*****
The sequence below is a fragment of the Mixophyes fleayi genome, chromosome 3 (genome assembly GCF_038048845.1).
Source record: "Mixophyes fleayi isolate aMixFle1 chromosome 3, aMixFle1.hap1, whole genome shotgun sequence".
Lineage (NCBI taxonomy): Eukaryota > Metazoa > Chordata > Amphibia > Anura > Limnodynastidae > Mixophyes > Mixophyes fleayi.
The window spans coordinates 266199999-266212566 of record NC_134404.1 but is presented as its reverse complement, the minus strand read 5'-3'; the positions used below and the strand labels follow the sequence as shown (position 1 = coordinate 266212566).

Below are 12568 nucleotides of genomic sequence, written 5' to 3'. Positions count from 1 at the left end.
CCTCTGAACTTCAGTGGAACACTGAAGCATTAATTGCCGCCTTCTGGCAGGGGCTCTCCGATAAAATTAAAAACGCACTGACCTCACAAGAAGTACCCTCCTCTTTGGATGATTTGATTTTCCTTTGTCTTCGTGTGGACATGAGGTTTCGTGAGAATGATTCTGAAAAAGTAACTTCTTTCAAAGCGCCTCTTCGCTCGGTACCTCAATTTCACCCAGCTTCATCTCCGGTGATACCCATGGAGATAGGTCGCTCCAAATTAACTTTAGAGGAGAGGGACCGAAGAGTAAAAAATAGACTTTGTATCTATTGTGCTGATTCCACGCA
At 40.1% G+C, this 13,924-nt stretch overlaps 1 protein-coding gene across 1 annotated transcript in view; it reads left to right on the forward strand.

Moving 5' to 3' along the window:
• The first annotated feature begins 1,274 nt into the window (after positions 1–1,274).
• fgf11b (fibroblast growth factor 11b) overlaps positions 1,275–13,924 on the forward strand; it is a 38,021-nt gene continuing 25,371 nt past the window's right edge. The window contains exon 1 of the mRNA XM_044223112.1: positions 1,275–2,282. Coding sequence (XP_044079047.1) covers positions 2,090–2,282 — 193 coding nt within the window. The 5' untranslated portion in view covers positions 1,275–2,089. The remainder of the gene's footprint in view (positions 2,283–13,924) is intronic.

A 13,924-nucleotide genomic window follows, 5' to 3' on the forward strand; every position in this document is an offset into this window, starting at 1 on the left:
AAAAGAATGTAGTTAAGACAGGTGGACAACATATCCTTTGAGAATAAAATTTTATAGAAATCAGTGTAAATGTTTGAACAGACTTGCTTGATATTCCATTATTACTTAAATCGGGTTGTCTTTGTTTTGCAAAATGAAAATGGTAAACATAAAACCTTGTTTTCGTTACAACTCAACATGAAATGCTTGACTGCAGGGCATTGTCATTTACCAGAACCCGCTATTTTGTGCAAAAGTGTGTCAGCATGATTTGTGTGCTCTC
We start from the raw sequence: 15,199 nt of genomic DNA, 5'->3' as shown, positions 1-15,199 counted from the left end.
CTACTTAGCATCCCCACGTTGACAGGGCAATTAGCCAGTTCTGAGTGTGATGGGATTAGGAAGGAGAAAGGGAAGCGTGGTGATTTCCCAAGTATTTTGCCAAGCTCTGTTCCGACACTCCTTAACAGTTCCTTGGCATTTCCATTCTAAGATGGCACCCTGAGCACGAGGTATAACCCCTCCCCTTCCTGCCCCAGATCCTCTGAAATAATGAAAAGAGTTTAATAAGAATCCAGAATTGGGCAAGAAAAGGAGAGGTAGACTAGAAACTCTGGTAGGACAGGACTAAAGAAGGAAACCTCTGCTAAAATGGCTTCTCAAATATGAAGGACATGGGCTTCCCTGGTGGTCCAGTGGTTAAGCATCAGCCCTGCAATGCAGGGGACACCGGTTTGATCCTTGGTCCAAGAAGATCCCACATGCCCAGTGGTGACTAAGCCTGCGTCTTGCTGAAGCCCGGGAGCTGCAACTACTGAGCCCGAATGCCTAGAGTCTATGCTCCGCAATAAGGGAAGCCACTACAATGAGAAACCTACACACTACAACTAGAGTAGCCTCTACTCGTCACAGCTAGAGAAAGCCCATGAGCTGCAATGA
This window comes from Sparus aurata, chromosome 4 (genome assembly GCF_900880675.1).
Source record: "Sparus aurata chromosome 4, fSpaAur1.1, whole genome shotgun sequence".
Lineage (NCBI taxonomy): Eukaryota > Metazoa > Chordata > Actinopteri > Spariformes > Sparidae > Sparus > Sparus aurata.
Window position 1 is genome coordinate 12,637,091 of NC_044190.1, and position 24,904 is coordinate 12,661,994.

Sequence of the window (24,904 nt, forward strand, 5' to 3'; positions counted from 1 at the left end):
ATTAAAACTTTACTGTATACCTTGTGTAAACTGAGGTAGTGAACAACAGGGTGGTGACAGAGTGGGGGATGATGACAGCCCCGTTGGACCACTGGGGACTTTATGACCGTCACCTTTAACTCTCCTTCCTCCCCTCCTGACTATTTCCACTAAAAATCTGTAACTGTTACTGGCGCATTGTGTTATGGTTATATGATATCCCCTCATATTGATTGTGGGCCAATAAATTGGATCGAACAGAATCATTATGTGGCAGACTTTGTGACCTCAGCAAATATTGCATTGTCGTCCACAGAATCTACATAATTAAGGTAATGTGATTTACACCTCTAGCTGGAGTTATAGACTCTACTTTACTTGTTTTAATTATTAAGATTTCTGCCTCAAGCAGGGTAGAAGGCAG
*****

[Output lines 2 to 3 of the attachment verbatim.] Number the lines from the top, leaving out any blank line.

Source record: "Mixophyes fleayi isolate aMixFle1 chromosome 3, aMixFle1.hap1, whole genome shotgun sequence".
Lineage (NCBI taxonomy): Eukaryota > Metazoa > Chordata > Amphibia > Anura > Limnodynastidae > Mixophyes > Mixophyes fleayi.